Zeus Use Democratic Effort to Wow Late Mercury Lounge CrowdOctober 20th, 2014
Zeus – Mercury Lounge – October 17, 2014
Sometimes we speak of a rock band being democratic, meaning that everyone in the band has a voice. But there are always degrees to this, and usually there’s a frontman rock god pulling the levers. Watching the Toronto quintet (recently grown from a foursome) Zeus bound across the stage late on Saturday night at Mercury Lounge felt like observing a true musical democracy at work (ironically despite the deity band name). Who is the lead guitarist in Zeus? Who is the lead singer? All of them and none of them. Must be a Canadian thing—their universal health care is much more universal than ours too.
Promoting their new album, Classic Zeus, and mixing in plenty of older, classic Zeus, they declared their love for New York City: “You always know how to treat a band!” The feeling was mutual. A core of die-hard fans tried their darndest to keep up with the kinetic energy onstage. There was constant motion as Zeus rocked new tunes like “Miss My Friends” with its breezy ’60s pop sound and older favorites like “Heavy on Me,” off their debut release, Say Us. This motion included gyrating and head-banging from all, particularly (mostly) bassist Carlin Nicholson, as well as song-to-song instrument switching so that everyone got their hands on the guitars, bass and electric piano without a lapse in the set’s continuously improving energy.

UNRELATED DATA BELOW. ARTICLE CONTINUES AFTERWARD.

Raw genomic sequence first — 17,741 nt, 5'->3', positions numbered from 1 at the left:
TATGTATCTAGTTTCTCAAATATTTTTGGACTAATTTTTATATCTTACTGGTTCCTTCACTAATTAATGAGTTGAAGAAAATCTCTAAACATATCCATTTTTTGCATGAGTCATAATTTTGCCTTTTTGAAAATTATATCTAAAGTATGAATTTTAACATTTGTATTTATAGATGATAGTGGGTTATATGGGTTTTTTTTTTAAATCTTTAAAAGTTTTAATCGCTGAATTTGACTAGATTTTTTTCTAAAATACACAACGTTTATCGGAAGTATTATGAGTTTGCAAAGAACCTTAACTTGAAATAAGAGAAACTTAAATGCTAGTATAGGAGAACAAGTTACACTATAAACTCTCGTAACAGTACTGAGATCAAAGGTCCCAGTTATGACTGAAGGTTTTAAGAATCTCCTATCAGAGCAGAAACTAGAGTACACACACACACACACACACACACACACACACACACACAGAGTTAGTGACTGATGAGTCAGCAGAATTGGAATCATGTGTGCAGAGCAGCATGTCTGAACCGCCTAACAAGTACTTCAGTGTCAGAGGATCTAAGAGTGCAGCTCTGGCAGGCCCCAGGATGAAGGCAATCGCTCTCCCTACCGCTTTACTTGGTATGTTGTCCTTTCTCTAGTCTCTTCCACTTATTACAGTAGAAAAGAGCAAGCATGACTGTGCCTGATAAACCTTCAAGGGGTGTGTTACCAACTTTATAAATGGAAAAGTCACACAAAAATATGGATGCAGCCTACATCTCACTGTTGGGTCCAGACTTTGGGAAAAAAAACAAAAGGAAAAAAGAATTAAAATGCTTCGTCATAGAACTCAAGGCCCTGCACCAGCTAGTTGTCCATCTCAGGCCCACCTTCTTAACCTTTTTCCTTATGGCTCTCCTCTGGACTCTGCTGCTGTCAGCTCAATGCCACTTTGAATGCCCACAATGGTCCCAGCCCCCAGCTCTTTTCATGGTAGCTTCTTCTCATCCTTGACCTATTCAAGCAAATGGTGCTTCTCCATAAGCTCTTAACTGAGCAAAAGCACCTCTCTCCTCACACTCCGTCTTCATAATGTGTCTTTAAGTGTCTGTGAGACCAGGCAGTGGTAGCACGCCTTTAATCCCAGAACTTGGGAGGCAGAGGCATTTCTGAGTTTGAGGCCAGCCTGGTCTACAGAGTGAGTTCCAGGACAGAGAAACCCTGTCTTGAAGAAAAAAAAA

Zeus were even democratic in their rock clichés, mastering the good ones (share-a- microphone harmonies, two-guitar dueling solos, timely cowbell) and avoiding the bad ones. Mostly their set was superlative rock songs played by a bunch of guys having a whole lot of fun. As they out-classic-rocked classic rock with their raging “Are You Gonna Waste My Time?” everyone in the crowd was in thrall, having whole lot of fun, themselves. There is something irresistible about watching a band wear their emotions on their sleeves. In Zeus’ case the overall emotion was “hell yeah,” which seemed to be the democratic consensus of all in attendance. —A. Stein